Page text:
Rise’s shadow is predictably complex, with its initial form cleverly comprising all the ‘personas’ she’d appropriated during her career. Having been all these different people, it makes sense that her shadow would have that scanning ability. The shadow’s defeat and absorption into a card was a bit rushed, but it’s good to simply get Rise on the team so we can perhaps move on with the killer thing. We’re not crystal clear on Kuma’s problems, but I guess they have something to do with his fear of abandonment/disappearing as well as not knowing what he is or why or how he exists. We didn’t get why the cait sith existed either, but we liked him.
Idol Kujikawa Rise, AKA Risette, is sick of her micromanaged, puppet-like life, and decides to quit and move to Inaba where her family runs a tofu shop. Her press conference appears on local TV, making her the next potential victim of the killer. Yu, Kosuke, Chie, Yukiko and Kanji both warn and keep an eye on her. In the course of their surveillance, they catch a real stalker who most likely isn’t the killer. But when Rise appears a second time on the Midnight Channel in her shadow persona, she is kidnapped.
Well, now, this should be interesting. Nobody who has accepted their shadow and gained a persona thus far has been a celebrity of the caliber of Kujikawa Rise – indeed, Yu Narukami is just about the blandest, least-flashy individual imaginable – meaning Rise not only has her shadow like everyone else, but that shadow exists in the real world as the fictional idol “Risette.” Worse still, she is the one everyone in the country knows and adores with all their heart. Not the real Rise.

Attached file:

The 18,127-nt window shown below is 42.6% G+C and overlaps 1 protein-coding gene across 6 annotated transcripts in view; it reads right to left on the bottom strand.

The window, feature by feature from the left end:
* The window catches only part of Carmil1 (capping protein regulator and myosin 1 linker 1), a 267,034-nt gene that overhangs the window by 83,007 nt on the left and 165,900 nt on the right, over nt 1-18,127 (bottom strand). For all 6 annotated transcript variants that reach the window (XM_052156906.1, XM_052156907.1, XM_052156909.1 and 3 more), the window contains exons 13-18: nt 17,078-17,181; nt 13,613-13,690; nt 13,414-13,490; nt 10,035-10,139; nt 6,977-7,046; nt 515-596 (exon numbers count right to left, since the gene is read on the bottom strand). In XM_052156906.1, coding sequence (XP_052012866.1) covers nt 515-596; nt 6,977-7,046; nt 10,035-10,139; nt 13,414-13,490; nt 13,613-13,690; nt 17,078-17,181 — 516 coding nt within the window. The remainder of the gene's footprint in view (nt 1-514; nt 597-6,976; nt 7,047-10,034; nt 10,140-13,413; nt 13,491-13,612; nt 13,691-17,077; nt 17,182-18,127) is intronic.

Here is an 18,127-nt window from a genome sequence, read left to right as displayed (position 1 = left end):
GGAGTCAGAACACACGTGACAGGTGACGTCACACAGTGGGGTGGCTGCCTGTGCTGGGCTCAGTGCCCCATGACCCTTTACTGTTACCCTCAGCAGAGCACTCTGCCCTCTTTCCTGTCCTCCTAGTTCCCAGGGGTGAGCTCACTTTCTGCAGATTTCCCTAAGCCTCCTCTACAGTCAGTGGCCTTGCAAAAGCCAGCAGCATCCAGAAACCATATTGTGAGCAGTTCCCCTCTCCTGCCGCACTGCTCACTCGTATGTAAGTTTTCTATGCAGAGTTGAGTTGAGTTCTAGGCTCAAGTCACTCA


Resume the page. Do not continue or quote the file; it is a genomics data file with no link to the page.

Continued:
Yu turns out to be the perfect guy to stand by Rise while the rest of the gang deals with the stalker: he met her before (in a hilarious scene where she first perceives him as a threatening stalker) but always lets her have the first and last say and move, to put her at ease. If I didn’t know better, I’d say Yu liked this chick, despite already being quite friendly with Miss Amagi (who again showed her weirder side this week). So yeah, this Rise has basically just released herself from her shadow’s real-life grip; only to be kidnapped and sent into the shadow world where she’ll presumably reconcile with it.
The gang goes on a school camping trip. They clean up a forest in tracksuits, and meet Konishi’s little brother, who has become isolated by her death. The girls stink at making curry. Yu and Yosuke are uncomfortable sleeping next to Kanji, Chie and Yukiko can’t sleep for their fat tentmate’s snoring, so the girls shack up with the guys, and then no one can sleep. The girls show a little skin. Kanji shares a night with the fat girl, but later she rejects him.
On numerous occasions, Yu simply asked the straightforward question no one wanted to ask, whether it comes to asking Naoki if he feels left out (he does), saying the curry iss bad (it is), or telling the girls they look good in the swimsuits Yosuke helpfully provided (they do). Yet when it comes to Kanji, for some reason he’s just as unreasonable and childish as Yosuke, only without any of the facial expressions. Is his ambiguous sexuality just going to be his singular characteristic from now on, despite the fact his encounter with the fat girl – and his insistence – put that to rest?
Anyway, yeah, this was a momentum-killing filler episode. We were hoping to learn a little more about the short kid with the tam or the third girl, but alas, we just got more of the same tired jokes at Kanji’s expense, and a whole lot of high school cliches thrown in for good measure. We get it; Yu and Yukiko like each other, as do Yosuke and Chie…but none of them will ever admit to each other ever, The End. The only notable (though awkwardly-shoehorned-in) nugget of info was something we’d already assumed: all the victims appeared on TV shortly before disappearing. But that just isn’t enough substance. We would have preferred more developments.